It was possible to negotiate a floating rate of circa 5% a while ago, if rates goes up gradually by 2% over next two years (25 point per quarter), the average floating rate over the period would be just above 5.875%

If rates goes up another 0.5% in 2016 (assuming 25 points half yearly), the average floating rate over next 3 years would be just above 6.29%

So if now you can fix 2 years under 5.875%, or 3 years under 6.29%, you may save a little interest payment (if OCR rises on track), and trade some flexibility for short/med term certainty. Based on that I don't see myself fixing at above 6.29%

But yes it's kind of crystal ball grazing. It's best to pay down mortgage asap, and diversify your savings.


2 years fixed is on 6.29% and 3 years 6.65% so you think its not worth fixing for those rates? should people just stick to the 1 year for about 5.49% then see what the rates are a year later?


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  Reply # 977420 30-Jan-2014 13:58 Send private message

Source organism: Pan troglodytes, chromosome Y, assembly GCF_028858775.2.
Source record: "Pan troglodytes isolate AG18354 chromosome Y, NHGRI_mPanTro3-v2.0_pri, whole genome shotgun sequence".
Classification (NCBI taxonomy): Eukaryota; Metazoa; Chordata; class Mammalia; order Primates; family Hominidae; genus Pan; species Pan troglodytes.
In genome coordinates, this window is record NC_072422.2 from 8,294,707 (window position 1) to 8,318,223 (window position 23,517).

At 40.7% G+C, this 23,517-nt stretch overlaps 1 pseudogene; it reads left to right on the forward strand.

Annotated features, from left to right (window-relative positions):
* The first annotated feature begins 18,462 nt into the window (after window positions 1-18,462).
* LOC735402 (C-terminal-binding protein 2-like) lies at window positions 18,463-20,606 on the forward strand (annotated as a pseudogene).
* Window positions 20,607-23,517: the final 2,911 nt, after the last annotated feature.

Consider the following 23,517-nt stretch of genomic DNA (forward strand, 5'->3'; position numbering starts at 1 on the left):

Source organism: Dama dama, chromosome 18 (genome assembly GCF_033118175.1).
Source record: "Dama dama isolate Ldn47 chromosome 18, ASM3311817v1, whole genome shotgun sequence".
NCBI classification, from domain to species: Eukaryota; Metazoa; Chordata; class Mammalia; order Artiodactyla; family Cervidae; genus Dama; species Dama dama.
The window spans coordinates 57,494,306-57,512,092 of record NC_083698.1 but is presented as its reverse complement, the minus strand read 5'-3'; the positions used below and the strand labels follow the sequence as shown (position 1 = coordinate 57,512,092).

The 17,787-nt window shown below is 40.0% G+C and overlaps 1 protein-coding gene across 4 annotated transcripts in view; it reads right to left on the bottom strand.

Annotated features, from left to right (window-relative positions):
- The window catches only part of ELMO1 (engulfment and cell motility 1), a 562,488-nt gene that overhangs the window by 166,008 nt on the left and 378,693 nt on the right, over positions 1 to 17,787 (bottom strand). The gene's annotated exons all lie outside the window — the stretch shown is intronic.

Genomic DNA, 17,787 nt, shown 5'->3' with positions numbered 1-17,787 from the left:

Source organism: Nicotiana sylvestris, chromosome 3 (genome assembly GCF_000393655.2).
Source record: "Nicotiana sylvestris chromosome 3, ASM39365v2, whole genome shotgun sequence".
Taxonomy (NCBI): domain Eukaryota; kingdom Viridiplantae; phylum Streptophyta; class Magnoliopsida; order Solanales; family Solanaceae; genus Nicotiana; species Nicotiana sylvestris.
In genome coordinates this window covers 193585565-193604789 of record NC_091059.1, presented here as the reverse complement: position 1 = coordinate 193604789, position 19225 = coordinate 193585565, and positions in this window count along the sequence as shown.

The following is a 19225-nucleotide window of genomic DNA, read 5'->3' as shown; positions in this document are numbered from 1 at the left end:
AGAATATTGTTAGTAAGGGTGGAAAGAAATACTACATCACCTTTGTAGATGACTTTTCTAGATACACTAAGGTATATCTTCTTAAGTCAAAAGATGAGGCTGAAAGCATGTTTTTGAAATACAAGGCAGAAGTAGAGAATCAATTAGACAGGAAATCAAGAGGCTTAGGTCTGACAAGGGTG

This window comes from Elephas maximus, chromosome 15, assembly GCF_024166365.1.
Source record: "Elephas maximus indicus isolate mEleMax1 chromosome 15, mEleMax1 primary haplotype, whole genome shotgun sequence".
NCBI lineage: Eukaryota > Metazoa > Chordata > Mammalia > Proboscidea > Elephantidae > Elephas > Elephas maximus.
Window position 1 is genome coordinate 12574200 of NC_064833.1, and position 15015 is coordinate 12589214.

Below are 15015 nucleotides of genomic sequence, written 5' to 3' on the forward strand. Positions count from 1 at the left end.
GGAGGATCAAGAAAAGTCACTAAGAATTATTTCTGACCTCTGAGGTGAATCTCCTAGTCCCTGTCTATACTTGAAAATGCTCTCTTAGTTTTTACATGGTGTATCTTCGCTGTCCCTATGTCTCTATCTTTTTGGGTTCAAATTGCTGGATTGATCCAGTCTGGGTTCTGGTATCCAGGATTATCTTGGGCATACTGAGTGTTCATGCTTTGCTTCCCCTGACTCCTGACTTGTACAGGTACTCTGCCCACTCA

bazzer: Long term, I believe it is fruitless to try and outplay the banks. You may come out ahead over some periods but over 15-30 years of your mortgage it probably makes little difference and not really worth worrying about.

NZers used to (still do?) have an obsession with fixed rate mortgages. I guess this is related to the "normal" (in NZ anyway) negative yield curve. It's an easy decision to fix when floating is more expensive AND you expect interest rates to rise anyway. It's more complicated a decision now.


Up until the GFC, NZers seemed to mainly fix, but I wouldn't call it an obsession, they did it , because they were paying less in interest, and that was driven by the banks. It also gives people certainty.